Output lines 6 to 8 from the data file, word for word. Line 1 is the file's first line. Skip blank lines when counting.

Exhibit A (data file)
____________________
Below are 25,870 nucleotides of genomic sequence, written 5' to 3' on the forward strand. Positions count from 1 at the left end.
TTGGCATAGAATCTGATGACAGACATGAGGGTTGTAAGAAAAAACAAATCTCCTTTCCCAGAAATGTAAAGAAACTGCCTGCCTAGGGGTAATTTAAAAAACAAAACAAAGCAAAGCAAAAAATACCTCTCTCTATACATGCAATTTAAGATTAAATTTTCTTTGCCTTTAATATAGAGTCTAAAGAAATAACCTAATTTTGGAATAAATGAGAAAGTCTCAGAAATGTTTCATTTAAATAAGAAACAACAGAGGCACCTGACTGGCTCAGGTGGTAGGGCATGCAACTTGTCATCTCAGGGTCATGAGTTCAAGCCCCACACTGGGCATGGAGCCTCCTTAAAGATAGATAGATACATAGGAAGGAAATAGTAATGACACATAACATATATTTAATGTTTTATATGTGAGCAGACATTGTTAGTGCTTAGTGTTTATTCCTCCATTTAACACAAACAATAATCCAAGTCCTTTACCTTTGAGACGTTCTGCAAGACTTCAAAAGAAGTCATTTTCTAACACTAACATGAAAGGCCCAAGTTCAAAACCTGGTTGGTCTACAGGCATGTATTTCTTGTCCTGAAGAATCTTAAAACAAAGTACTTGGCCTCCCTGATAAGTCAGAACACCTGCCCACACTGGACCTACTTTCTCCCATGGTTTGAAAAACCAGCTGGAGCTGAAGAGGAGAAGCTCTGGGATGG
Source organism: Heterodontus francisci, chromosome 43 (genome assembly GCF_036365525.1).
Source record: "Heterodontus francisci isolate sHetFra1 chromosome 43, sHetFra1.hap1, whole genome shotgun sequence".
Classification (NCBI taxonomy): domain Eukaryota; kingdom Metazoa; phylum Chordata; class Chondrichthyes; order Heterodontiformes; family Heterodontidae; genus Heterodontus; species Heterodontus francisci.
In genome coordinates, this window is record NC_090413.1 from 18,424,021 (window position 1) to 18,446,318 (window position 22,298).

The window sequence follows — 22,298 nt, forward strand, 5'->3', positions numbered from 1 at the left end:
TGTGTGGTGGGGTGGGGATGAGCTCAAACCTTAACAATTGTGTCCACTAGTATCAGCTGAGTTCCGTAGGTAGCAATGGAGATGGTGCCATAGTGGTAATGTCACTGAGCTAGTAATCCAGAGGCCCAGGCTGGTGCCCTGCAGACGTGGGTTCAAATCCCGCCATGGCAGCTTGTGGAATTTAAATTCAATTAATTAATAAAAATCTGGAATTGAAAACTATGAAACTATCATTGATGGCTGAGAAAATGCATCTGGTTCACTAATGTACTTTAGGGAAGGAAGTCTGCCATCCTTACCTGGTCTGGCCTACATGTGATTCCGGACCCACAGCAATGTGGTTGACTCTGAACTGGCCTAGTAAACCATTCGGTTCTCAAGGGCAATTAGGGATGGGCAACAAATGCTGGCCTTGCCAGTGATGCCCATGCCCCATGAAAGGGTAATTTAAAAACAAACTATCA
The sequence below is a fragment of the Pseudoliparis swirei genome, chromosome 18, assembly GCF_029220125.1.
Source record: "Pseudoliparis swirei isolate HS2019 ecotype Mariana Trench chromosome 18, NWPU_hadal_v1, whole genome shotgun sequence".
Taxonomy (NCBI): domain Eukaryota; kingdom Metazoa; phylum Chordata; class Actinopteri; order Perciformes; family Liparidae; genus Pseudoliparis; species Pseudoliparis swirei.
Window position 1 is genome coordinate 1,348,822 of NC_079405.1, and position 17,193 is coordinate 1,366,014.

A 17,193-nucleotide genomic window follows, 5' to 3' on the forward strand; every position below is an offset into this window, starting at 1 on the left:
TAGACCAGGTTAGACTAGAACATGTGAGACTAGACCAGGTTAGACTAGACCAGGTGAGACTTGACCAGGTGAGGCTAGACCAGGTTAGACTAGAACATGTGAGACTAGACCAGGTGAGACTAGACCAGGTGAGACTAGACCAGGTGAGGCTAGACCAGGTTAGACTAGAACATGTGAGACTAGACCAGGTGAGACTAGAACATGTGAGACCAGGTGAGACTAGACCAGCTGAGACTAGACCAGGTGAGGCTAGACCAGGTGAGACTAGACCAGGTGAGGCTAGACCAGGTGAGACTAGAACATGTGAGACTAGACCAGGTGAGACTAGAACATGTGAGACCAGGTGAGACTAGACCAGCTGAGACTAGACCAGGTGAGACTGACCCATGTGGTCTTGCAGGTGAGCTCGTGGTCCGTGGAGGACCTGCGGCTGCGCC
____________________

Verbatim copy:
In genome coordinates, this window is record NC_090413.1 from 18,424,021 (window position 1) to 18,446,318 (window position 22,298).

The window sequence follows — 22,298 nt, forward strand, 5'->3', positions numbered from 1 at the left end:
TGTGTGGTGGGGTGGGGATGAGCTCAAACCTTAACAATTGTGTCCACTAGTATCAGCTGAGTTCCGTAGGTAGCAATGGAGATGGTGCCATAGTGGTAATGTCACTGAGCTAGTAATCCAGAGGCCCAGGCTGGTGCCCTGCAGACGTGGGTTCAAATCCCGCCATGGCAGCTTGTGGAATTTAAATTCAATTAATTAATAAAAATCTGGAATTGAAAACTATGAAACTATCATTGATGGCTGAGAAAATGCATCTGGTTCACTAATGTACTTTAGGGAAGGAAGTCTGCCATCCTTACCTGGTCTGGCCTACATGTGATTCCGGACCCACAGCAATGTGGTTGACTCTGAACTGGCCTAGTAAACCATTCGGTTCTCAAGGGCAATTAGGGATGGGCAACAAATGCTGGCCTTGCCAGTGATGCCCATGCCCCATGAAAGGGTAATTTAAAAACAAACTATCA